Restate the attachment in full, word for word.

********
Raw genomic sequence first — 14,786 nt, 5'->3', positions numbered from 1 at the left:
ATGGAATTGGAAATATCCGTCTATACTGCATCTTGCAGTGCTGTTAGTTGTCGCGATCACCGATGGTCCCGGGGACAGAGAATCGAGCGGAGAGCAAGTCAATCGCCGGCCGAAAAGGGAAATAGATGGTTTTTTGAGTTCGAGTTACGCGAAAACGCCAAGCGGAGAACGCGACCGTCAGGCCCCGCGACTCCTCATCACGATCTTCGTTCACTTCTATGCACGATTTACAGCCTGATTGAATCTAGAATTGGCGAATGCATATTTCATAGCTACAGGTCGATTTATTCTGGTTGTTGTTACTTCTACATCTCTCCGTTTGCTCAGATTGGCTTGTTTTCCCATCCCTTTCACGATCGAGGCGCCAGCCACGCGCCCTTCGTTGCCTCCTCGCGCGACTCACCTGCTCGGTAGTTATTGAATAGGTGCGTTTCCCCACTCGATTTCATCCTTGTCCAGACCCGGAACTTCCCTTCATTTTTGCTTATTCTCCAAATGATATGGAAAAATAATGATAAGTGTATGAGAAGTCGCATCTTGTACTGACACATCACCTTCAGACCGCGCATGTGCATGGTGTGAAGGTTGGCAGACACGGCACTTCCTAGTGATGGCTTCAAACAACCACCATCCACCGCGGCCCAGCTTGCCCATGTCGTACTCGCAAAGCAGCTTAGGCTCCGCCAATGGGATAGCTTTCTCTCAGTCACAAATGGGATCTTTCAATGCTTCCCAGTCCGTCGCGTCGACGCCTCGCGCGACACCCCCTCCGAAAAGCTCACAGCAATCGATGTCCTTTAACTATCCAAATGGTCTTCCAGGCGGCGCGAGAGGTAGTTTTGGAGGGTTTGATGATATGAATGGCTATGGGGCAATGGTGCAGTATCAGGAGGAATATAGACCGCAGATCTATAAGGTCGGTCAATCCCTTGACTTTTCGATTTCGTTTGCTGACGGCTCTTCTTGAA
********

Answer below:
Raw genomic sequence first — 14,786 nt, 5'->3', positions numbered from 1 at the left:
ATGGAATTGGAAATATCCGTCTATACTGCATCTTGCAGTGCTGTTAGTTGTCGCGATCACCGATGGTCCCGGGGACAGAGAATCGAGCGGAGAGCAAGTCAATCGCCGGCCGAAAAGGGAAATAGATGGTTTTTTGAGTTCGAGTTACGCGAAAACGCCAAGCGGAGAACGCGACCGTCAGGCCCCGCGACTCCTCATCACGATCTTCGTTCACTTCTATGCACGATTTACAGCCTGATTGAATCTAGAATTGGCGAATGCATATTTCATAGCTACAGGTCGATTTATTCTGGTTGTTGTTACTTCTACATCTCTCCGTTTGCTCAGATTGGCTTGTTTTCCCATCCCTTTCACGATCGAGGCGCCAGCCACGCGCCCTTCGTTGCCTCCTCGCGCGACTCACCTGCTCGGTAGTTATTGAATAGGTGCGTTTCCCCACTCGATTTCATCCTTGTCCAGACCCGGAACTTCCCTTCATTTTTGCTTATTCTCCAAATGATATGGAAAAATAATGATAAGTGTATGAGAAGTCGCATCTTGTACTGACACATCACCTTCAGACCGCGCATGTGCATGGTGTGAAGGTTGGCAGACACGGCACTTCCTAGTGATGGCTTCAAACAACCACCATCCACCGCGGCCCAGCTTGCCCATGTCGTACTCGCAAAGCAGCTTAGGCTCCGCCAATGGGATAGCTTTCTCTCAGTCACAAATGGGATCTTTCAATGCTTCCCAGTCCGTCGCGTCGACGCCTCGCGCGACACCCCCTCCGAAAAGCTCACAGCAATCGATGTCCTTTAACTATCCAAATGGTCTTCCAGGCGGCGCGAGAGGTAGTTTTGGAGGGTTTGATGATATGAATGGCTATGGGGCAATGGTGCAGTATCAGGAGGAATATAGACCGCAGATCTATAAGGTCGGTCAATCCCTTGACTTTTCGATTTCGTTTGCTGACGGCTCTTCTTGAA